Object: The goal of this study was to determine factors associated with the development of symptomatic vasospasm among patients with aneurysmal subarachnoid hemorrhage (SAH) who participated in the randomized, double-blind, placebo-controlled trials of tirilazad between 1991 and 1997.
Methods: Data obtained from 3567 patients entered into trials of tirilazad were analyzed using uni- and multivariate logistic regression to determine factors that predict the development of symptomatic vasospasm. Symptomatic vasospasm was defined by clinical criteria accompanied by laboratory- and radiologically determined exclusion of other causes of neurological deterioration. Transcranial Doppler ultrasonographic and/or angiographic confirmation was not required. In these patients, the aneurysms were scheduled to be treated surgically, and no patient undergoing endovascular treatment was included. A multivariate analysis showed that factors significantly associated with vasospasm were age 40 to 59 years, history of hypertension, worse neurological grade, thicker blood clot on the cranial computerized tomography (CT) scan obtained on hospital admission, larger aneurysm size, presence of intraventricular hemorrhage (IVH), prophylactic use of induced hypertension, and not participating in the first European tirilazad study.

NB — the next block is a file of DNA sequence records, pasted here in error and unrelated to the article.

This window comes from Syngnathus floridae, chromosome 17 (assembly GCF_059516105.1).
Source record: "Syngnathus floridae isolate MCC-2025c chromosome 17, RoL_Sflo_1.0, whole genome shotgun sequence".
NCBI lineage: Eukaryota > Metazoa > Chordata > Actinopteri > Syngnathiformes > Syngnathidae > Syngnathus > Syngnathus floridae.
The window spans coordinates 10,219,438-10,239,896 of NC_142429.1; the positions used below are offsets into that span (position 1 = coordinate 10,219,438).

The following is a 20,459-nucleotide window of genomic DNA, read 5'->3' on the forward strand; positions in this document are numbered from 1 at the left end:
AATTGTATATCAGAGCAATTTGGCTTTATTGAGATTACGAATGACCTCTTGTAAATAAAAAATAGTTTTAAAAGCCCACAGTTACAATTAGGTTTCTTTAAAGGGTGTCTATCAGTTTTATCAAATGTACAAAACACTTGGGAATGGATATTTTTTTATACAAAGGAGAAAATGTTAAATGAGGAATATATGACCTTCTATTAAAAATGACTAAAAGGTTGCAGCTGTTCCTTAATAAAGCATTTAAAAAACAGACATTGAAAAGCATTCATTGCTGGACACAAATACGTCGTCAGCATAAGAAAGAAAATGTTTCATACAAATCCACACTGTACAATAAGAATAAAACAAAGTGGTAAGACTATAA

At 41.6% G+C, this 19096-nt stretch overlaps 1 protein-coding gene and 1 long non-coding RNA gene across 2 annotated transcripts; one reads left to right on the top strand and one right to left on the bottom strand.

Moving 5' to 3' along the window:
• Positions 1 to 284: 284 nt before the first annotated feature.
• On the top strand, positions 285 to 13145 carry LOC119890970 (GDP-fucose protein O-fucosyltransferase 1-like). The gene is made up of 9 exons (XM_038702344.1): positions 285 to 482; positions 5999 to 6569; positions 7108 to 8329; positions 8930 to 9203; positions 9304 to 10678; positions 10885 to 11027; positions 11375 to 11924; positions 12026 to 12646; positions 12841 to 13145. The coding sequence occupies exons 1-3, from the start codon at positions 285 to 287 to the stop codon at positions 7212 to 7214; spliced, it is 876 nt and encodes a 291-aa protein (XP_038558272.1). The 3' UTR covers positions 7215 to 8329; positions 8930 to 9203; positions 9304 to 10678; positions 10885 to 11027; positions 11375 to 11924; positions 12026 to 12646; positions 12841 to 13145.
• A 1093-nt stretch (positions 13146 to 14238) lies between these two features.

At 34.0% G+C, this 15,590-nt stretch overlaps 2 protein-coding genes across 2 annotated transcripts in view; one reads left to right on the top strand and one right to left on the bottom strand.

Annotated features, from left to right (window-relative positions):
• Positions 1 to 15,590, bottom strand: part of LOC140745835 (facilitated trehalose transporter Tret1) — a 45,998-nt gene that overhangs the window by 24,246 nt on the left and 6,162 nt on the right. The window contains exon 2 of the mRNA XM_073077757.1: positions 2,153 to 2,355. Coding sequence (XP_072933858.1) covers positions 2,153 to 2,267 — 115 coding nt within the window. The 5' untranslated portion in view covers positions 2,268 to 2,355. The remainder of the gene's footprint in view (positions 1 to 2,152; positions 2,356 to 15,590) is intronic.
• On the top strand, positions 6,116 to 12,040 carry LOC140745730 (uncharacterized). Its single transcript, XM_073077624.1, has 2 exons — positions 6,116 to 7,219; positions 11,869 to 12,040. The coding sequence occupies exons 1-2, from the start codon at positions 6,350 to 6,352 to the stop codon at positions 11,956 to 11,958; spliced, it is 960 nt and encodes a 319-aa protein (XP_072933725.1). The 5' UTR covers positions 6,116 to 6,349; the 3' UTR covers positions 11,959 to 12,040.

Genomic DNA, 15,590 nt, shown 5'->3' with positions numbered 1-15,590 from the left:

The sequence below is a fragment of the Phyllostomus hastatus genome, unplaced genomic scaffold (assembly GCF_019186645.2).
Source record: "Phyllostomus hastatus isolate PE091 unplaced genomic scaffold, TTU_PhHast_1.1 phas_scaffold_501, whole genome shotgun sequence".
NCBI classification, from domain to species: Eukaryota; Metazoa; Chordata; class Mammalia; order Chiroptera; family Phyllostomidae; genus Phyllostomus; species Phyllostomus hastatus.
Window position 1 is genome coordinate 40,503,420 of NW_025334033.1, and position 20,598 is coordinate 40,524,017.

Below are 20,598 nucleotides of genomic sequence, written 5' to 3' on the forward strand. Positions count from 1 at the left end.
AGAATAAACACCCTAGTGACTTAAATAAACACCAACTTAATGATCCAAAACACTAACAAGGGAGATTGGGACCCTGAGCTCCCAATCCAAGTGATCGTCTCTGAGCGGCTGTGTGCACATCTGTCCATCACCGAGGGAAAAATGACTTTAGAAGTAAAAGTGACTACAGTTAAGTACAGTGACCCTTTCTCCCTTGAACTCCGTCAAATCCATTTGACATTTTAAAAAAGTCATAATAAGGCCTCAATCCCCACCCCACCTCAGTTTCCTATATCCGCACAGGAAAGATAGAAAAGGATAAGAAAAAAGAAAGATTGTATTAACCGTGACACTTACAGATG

Conclusions: Symptomatic vasospasm was associated with the amount of SAH on the CT scan, the presence of IVH, and the patient's neurological grade. The association with patient age may reflect alterations in vessel reactivity associated with age. A history of hypertension may render the brain more susceptible to symptoms from vasospasm. The explanation for the relationships with aneurysm size, use of prophylactic induced hypertension, and the particular study is unclear.